Akshat – bless his soul! – responded with a cheery note that he had received it, and was editing it – and that he enjoyed reading it. He put up the edited draft – he had cut it down to tighten the narrative, he said – requesting me to check if the science was still accurate. Eagerly, I betook myself to the draft, and…
Good golly gosh! Jumping Jehoshaphat!
The meaning of the verb ‘bowdlerize‘ had never before been so crystal-clear to me. To me, it was a radical edit. Words, paragraphs, descriptions, definitions were gone; the size was drastically reduced; introduced in the narrative were one-sentence paragraphs, something that – while working fine for some situations – is considered an anathema in scientific writing. For a few moments, my emotions were that of a grief-stricken, whimpering Copeland discovering his car, completely dismembered and destroyed by Hightower (don’t worry if you don’t get this obscure Police Academy (1984) movie reference).
And then, upon a second reading, several realities sunk in. First, I have a LOT to learn about news article. It is a completely different ballgame, with different focus, different emphasis, and different means to deliver that emphasis.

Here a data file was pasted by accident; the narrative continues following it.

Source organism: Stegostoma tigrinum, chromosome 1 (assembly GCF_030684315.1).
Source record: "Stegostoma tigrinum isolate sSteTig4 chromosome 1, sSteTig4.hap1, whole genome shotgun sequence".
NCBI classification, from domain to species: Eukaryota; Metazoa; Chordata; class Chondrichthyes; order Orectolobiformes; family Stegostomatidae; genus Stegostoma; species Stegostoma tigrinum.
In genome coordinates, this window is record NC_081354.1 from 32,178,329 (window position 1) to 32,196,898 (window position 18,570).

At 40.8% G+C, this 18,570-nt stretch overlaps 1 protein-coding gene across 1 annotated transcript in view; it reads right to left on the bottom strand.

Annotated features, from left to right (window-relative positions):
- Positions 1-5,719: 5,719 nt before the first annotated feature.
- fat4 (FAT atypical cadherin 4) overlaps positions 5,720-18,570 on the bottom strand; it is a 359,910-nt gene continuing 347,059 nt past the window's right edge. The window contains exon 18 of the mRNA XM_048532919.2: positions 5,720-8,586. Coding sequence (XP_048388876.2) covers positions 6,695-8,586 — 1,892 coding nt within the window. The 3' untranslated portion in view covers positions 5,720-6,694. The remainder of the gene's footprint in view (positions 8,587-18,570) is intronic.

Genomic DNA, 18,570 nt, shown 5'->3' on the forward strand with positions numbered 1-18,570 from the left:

Secondly, and more importantly, Akshat had done a masterful job of editing the article; it now actually read like something you’d find in a column on the front page of a daily newspaper! The basic facts were all there, not overburdened by multitude of details. The narrative was tight and structured, but did not overwhelm the reader; I had to admit that even the pesky one-sentence paragraphs, placed strategically for emphasizing a point, seemed to work adequately (although, these were replaced in later edits by succinct and pithy short paragraphs, which was better). A few more rounds of edit to correct minor errors and supply a couple of supporting references, and it was done – ready to be revealed to the world. The result is for y’all to see.
I am forever grateful to Akshat for his yeoman’s service re editorial assistance. I hope that I have learnt something from it, and that that knowledge of a different authoring style will stand me in good stead for future writings. I cannot abandon yet the scientific writing style, which I shall keep for my blog, but I hope to grow as a writer as I grow more adept at espousing the journalistic style at will.
Perhaps someday, I, too, shall be able to write like my absolute favorite science journalists and communicators, Carl Zimmer, Ed Yong, Maryn McKenna, and Deborah Blum, whose phenomenal science essays have enriched me greatly over the years. Come on, a guy can dream, no?